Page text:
Wild birds and beasts. The word includes all game birds and game animals.
The state, in its sovereign power, owns game for the benefit of the general public. The only manner in which a private individual can acquire ownership in game is by possessing it lawfully such as by hunting and killing it under a license.
Generally, every individual has the right to hunt and take game in any public place where his or her presence is lawful, so long as the person neither violates statutory regulations nor injures or infringes upon the rights of others. A hunter does not acquire an absolute right to a wild animal by mere pursuit alone, and the individual forfeits any potential ownership by abandoning the chase prior to capture. The exclusive right to hunt or take game on privately owned property vests in the owner or his or her grantees. This property right of the owner is limited by the right of the state to regulate and
preserve the game for public use. A suit for TRESPASS may be brought against one who interferes with another's right to hunt.
A statute that proscribes the hunting of game without a license, and that requires the payment of a fee for such license, constitutes a proper exercise of the POLICE POWER of the state.
Game laws govern the killing or taking of birds and beasts. Game wardens ordinarily can arrest violators, seize illegally taken game, bring actions for trespass, or institute prosecutions for violations of the game laws.
Under a number of game laws, it is a penal offense to kill or take certain types of game in certain seasons of the year or without a license. A hunter is required to exhibit a license when properly called on to do so, and it constitutes a legal violation if the person cannot do so.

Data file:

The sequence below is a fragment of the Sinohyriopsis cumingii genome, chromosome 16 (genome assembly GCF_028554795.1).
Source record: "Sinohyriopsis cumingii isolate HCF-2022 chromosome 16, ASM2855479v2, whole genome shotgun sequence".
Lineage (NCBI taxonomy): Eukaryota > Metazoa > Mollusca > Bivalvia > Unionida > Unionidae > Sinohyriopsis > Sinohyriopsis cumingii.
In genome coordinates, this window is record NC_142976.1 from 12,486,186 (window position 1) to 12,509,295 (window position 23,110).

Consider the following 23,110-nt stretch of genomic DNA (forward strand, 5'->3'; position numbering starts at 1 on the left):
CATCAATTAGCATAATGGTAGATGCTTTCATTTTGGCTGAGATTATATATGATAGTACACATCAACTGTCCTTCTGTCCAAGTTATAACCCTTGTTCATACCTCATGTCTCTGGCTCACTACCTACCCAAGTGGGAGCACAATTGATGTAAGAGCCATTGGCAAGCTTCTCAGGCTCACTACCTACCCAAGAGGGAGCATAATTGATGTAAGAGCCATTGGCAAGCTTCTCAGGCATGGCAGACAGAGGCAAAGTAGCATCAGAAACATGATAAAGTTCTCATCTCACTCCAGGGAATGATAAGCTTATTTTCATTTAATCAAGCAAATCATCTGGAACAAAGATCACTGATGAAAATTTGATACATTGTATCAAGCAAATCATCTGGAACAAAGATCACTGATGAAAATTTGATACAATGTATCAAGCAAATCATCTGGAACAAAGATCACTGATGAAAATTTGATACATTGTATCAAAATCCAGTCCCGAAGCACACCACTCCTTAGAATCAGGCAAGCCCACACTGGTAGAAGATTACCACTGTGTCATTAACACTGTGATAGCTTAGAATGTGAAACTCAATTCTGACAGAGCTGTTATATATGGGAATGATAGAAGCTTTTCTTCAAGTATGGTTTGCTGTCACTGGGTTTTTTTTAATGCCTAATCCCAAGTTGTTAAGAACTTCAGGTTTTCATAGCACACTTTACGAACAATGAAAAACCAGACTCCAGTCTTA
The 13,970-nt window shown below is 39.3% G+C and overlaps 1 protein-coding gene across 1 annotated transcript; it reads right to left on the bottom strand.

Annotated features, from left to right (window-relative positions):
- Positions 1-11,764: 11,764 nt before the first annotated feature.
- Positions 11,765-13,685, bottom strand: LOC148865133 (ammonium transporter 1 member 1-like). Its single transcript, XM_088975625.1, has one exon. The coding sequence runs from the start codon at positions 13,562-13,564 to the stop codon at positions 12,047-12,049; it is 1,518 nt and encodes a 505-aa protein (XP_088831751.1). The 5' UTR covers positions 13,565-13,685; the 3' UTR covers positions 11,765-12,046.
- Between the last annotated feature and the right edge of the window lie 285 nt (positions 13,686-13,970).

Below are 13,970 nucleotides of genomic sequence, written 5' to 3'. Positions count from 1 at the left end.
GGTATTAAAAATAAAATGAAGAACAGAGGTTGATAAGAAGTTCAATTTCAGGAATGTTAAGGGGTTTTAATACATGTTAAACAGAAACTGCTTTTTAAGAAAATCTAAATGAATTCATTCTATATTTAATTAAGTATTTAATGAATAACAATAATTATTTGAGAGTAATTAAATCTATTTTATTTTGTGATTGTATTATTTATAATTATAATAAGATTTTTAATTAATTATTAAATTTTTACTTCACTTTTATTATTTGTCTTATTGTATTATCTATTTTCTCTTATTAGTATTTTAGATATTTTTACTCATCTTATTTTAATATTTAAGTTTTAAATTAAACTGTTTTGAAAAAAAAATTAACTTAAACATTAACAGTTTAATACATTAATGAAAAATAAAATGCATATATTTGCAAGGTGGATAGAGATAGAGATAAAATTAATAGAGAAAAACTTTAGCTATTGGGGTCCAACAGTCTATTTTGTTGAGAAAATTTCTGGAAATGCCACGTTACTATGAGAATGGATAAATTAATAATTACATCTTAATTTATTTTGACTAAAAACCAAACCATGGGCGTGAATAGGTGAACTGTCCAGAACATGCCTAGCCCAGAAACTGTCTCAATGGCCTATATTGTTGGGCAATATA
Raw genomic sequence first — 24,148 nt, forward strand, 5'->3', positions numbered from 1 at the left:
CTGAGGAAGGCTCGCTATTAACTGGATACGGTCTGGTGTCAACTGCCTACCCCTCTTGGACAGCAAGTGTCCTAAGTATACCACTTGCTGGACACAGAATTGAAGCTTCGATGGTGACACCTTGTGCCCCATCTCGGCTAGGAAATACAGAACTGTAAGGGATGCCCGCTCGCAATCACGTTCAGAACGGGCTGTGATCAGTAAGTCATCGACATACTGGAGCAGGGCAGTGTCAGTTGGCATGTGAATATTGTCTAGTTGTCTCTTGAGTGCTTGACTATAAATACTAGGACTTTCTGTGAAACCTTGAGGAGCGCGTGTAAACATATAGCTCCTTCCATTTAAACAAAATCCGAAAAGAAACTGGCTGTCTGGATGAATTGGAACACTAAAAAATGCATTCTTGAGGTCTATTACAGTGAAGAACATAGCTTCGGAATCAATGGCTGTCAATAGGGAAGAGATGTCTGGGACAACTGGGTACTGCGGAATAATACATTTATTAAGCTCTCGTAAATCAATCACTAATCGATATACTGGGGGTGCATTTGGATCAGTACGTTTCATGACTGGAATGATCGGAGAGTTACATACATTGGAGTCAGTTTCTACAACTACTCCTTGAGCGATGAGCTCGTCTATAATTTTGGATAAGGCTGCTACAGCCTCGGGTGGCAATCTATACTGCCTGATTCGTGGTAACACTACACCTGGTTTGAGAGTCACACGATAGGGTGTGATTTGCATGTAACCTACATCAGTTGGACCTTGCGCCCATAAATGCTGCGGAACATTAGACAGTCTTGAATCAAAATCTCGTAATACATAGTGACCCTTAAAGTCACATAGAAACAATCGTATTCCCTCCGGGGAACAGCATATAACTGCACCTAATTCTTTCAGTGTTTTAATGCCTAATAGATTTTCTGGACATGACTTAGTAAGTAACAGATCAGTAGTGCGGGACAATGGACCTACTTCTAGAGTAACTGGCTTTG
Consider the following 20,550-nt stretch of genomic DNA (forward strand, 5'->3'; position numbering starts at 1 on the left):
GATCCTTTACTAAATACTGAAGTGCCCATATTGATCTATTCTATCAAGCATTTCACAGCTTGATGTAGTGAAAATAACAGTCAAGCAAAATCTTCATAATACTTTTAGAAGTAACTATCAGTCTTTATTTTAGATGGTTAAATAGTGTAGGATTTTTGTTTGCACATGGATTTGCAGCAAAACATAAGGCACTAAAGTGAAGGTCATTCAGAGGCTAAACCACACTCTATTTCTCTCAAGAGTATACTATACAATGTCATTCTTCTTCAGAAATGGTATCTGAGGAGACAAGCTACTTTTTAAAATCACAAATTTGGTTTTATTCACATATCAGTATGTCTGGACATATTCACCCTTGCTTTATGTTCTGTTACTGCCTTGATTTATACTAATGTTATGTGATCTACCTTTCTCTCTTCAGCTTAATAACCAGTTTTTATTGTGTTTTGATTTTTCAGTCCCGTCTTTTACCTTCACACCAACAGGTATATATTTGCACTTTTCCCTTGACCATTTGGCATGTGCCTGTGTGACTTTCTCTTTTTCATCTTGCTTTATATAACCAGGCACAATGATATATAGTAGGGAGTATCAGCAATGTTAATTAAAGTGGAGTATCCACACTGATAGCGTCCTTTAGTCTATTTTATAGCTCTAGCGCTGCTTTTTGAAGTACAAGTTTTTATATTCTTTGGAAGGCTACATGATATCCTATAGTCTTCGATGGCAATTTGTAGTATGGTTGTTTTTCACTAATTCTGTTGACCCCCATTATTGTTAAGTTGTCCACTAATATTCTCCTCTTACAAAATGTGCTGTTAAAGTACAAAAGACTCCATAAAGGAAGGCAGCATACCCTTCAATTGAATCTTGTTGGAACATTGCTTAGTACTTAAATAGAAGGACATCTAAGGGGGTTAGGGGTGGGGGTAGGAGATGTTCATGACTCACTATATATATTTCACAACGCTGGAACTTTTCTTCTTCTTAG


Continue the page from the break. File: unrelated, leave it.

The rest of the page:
In a situation where an individual has lawfully obtained possession of game—enclosing and caring for them as domestic animals—the person can kill one or more of them if necessary for care and management or for humane purposes. In addition, an individual might be justified in killing game in violation of the law if it were necessary for the protection of persons or
property. It sometimes constitutes an offense to export game beyond the limits of the nation or state in which it was killed or captured, to ship it for sale in a certain manner, or to absent certain information upon the package.
The United States has entered into treaties with other countries, including Great Britain and Mexico, for the protection and preservation of migratory birds and game animals. It constitutes an offense to violate statutes that were enacted to implement such treaties. For example, a regulatory statute might limit the number of birds that can be killed by any individual each day, and it would be an offense to exceed such limit.
The federal government, subject to the consent of the state, can establish a game refuge for the protection of game and migratory birds and proscribe all hunting in the vicinity. The U.S. Fish and Wildlife Service is administered by the INTERIOR DEPARTMENT, to conserve and preserve fish and game in wildlife refuges and game ranges.